Robert Frank is a constant presence in Don’t Blink, which has a fragmented structure that reflects Frank’s approach to his own films. We see him in many archival clips — one in particular in which he clearly does not want to be interviewed and is giving the struggling filmmaker a very hard time. But he clearly likes Laura Israel, whom he’s known and worked with for many years. His present-day thoughts about his life and work have a warm, friendly quality. It’s interesting, though, that despite the iconic stature of his most famous work, The Americans, he seems to feel closer to his filmmaking. Frank says at one point that films, no matter how old, are always alive, while photographs are “just memories to put in a drawer.” But he has also said of his films, “Each is their own short moment. I forget about them. They were so much time in the moment. But it’s in the past and you can’t go back. Have to go forward. Deadly to go back.” The thing that comes out of all of this — and you really get it in Don’t Blink — is that he can’t stand still. Robert Frank is a true artist in his life and in his work.

Near the end of the film, Frank says, “Be curious. Stand up. Keep your eyes open. Don’t blink.” This is ostensibly advice to photographers and filmmakers, but I think it has a larger meaning. In addition to being a total gas, Don’t Blink is also deeply moving. — Ted Hicks

Don’t Blink – Robert Frank is playing at Film Forum here in New York through July 26.

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Supplemental material

Director Laura Israel interviewed by the Film Society’s Kent Jones when Don’t Blink was shown at last year’s New York Festival.

“Road Show: The Journey of Robert Frank’s The Americansby Anthony Lane — September 14, 2009, The New Yorker

Here’s a discussion of The Americans hosted by Executive Director Deborah Klochko at the Museum of Photographic Arts in San Diego, California.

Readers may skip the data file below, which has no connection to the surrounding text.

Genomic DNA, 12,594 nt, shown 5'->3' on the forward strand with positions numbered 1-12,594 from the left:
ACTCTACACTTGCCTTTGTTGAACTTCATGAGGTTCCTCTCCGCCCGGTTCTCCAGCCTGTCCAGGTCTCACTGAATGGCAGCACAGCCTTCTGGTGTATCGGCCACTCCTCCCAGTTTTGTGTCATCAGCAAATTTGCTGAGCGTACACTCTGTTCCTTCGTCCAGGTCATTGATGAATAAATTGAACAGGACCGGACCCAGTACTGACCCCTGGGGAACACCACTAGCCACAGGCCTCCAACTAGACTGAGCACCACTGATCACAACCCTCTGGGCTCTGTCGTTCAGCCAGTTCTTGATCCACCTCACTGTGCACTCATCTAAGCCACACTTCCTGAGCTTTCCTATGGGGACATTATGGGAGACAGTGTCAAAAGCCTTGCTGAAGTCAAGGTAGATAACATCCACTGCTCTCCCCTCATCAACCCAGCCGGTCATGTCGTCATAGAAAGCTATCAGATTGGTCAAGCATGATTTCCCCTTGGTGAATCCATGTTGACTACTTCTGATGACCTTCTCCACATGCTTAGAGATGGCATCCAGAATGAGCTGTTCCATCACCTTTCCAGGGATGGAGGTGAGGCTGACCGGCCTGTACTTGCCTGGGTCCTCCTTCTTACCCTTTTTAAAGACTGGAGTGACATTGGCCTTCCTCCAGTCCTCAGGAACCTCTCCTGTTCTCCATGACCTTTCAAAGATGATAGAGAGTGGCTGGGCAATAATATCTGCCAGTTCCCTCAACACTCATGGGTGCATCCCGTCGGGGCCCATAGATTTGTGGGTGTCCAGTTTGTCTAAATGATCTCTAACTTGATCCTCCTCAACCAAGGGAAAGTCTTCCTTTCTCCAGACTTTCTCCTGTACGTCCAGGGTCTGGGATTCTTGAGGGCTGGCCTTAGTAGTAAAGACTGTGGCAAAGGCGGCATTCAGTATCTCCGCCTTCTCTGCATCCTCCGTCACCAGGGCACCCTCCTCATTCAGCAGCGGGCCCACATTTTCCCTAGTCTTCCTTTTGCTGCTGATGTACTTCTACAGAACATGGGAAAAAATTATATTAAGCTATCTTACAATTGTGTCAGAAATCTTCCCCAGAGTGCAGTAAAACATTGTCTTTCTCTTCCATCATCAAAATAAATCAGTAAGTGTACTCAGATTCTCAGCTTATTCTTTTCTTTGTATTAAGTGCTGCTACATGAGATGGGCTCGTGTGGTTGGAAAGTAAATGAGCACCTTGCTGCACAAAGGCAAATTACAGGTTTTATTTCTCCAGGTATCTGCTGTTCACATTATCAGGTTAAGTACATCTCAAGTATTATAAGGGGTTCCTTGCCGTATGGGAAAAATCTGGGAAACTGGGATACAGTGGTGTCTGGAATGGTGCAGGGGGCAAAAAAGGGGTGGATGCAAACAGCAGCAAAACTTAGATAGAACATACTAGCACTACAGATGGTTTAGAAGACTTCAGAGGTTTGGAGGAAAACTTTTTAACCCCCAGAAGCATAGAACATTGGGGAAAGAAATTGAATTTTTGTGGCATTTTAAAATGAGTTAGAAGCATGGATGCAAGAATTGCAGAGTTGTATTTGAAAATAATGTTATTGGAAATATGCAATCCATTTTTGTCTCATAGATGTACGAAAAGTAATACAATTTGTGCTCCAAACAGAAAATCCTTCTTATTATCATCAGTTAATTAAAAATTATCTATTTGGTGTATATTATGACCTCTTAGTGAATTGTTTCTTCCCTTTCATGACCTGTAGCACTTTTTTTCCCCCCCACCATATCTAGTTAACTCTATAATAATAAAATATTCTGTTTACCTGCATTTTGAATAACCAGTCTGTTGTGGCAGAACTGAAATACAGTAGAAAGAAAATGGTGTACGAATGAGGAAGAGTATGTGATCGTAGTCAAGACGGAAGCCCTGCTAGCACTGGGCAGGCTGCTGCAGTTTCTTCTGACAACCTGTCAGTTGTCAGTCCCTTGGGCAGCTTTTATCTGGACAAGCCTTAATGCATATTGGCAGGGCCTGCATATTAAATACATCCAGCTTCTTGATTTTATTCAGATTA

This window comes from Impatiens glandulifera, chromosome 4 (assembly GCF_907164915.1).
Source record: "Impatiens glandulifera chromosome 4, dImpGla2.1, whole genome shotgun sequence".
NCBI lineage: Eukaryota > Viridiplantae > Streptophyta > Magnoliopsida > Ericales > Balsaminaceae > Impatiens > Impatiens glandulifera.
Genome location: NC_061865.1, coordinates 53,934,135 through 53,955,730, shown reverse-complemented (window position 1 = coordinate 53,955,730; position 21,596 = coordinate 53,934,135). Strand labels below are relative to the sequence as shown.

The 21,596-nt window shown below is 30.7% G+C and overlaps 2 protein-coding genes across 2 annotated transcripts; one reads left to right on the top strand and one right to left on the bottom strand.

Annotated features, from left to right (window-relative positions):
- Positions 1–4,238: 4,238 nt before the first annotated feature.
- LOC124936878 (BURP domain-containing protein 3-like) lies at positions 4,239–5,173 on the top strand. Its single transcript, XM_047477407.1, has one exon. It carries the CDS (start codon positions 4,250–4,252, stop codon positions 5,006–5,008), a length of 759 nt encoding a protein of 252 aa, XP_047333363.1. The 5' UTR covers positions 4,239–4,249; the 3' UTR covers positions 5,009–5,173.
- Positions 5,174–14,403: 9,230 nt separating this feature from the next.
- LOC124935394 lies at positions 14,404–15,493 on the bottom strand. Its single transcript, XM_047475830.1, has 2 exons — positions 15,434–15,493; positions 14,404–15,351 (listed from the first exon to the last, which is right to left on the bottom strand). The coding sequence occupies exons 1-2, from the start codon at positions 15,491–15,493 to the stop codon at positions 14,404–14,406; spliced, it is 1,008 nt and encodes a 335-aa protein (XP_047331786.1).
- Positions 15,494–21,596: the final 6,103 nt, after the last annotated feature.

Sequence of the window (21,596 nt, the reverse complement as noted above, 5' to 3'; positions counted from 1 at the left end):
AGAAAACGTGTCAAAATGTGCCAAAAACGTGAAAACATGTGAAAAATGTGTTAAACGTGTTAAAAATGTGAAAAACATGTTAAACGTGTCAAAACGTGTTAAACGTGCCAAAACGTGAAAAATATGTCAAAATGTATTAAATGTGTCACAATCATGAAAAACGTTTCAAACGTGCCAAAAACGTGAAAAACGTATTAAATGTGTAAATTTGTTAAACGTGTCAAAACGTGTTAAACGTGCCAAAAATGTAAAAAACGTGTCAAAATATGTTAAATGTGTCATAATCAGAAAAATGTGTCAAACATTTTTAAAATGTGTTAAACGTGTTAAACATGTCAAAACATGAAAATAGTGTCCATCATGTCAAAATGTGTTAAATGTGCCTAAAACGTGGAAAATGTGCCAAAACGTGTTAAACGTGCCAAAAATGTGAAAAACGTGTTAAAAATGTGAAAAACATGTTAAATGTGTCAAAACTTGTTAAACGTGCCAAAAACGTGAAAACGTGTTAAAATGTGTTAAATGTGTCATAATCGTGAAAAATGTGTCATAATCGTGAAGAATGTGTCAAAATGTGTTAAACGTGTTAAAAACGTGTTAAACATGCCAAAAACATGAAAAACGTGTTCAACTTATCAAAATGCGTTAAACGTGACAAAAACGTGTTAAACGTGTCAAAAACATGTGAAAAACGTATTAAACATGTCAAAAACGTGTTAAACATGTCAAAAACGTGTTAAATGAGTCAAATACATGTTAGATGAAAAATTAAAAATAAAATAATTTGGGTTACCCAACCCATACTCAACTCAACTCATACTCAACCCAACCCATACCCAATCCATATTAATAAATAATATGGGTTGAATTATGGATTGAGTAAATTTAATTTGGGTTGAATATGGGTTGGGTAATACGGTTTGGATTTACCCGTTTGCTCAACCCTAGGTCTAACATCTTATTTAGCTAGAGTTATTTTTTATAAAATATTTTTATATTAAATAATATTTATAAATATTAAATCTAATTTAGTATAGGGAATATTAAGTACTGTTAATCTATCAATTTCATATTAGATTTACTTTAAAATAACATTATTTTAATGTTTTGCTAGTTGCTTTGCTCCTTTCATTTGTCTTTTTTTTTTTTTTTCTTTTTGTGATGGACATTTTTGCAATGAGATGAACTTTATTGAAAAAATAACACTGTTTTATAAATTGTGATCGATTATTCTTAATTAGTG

Don’t Blink – Robert Frank     press notes

Don’t Blink – Robert Frank    Grasshopper Films website (includes screening schedule for other cities)

Variety review of Don’t Blink – Robert Frank

“A Mesmerizing Marathon of Robert Frank’s Movies” by Nicholas Dawidoff — July 12, 2016, The New Yorker

Finally, here’s Robert Frank’s first film, Pull My Daisy (1959). Robert’s son Pablo appears in the film, along with French actress Delphine Seyrig, who would star in Alain Resnais’ Last Year at Marienbad two years later and many great films after that. Strange but true.

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Varieties of Human Experience: Recent Documentaries

In the last ten to twenty years, in addition to informing us in a journalistic sense, the best documentaries have been artistic expressions in their own right. The ones I’ve seen lately have been outstanding, uplifting, deeply moving, and extremely well made. Here they are:

Eva Hesse (Marcie Begleiter, director)  I’d never heard of Eva Hesse before seeing this film, but despite my ignorance, it turns out she’s an important figure in the art world. In the photographs and archival footage we see, she seems unassuming, smaller than life, yet she created amazing work. This film makes me want to know about her and her art.